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date: 22 September 2020

Abstract and Keywords

This chapter discusses the “historical turn” in the policy sciences and why it has occurred. It evaluates four general models of historical change processes that are commonly applied in policy analyses: stochastic, historical narrative, path dependency, and process sequencing. The chapter sets out the origins and elements of each model and assesses the merits and evidence for each in the analysis of public policymaking. The chapter suggests more work needs to be done examining the assumptions and presuppositions of each model before it can be concluded that any represents the general case for all policy processes. Neither the irreversible linear reality assumed by narrative models, nor the random and chaotic world assumed by stochastic models, nor the contingent turning points and irreversible trajectories required of the path dependency model are found very often in policymaking. Hence, the chapter agues these models are likely to be less significant than process-sequencing ones in describing the overall pattern of policy dynamics and temporality.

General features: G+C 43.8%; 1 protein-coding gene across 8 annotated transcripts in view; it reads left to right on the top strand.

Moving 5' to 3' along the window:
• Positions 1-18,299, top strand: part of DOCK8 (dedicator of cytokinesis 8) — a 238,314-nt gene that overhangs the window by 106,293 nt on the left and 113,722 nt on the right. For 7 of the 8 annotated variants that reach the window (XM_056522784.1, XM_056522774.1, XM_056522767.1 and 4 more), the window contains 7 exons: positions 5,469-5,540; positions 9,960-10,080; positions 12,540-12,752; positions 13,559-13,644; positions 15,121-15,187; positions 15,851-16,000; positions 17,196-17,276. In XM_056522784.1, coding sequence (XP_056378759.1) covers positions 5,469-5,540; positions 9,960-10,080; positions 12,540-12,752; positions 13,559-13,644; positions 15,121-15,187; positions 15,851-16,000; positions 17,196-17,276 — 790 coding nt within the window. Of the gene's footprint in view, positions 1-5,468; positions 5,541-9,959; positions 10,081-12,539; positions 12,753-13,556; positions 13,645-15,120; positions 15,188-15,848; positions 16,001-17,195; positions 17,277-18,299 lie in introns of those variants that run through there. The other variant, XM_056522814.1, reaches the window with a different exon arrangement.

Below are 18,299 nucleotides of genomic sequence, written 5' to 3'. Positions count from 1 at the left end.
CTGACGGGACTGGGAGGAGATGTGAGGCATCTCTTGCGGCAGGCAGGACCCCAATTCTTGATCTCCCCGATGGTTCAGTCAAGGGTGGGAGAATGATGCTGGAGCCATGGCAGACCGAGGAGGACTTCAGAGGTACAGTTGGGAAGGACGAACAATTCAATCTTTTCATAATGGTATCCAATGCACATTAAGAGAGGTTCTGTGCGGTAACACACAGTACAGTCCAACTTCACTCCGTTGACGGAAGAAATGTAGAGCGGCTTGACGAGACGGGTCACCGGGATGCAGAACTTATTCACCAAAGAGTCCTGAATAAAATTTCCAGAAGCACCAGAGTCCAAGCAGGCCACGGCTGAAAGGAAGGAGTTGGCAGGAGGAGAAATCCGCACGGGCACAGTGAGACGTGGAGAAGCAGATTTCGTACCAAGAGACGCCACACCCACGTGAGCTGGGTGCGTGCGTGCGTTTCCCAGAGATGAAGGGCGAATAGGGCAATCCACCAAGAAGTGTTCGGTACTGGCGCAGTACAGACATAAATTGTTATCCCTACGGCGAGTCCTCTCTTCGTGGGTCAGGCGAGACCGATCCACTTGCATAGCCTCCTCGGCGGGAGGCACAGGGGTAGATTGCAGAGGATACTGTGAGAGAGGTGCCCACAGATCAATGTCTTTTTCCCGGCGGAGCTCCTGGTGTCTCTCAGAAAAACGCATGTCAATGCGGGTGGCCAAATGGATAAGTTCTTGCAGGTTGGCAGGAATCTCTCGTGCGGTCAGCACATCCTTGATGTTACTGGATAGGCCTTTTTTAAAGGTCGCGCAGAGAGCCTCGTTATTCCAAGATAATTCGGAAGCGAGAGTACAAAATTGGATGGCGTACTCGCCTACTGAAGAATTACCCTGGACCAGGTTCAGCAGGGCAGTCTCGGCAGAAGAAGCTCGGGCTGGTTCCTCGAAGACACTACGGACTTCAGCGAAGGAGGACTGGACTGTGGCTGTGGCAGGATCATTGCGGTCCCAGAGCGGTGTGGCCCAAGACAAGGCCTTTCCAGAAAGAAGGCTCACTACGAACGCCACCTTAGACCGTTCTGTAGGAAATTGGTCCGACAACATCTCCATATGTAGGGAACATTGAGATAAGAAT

Keywords: public policy, policy time, path dependency, process sequence, narrative, policy process, temporality

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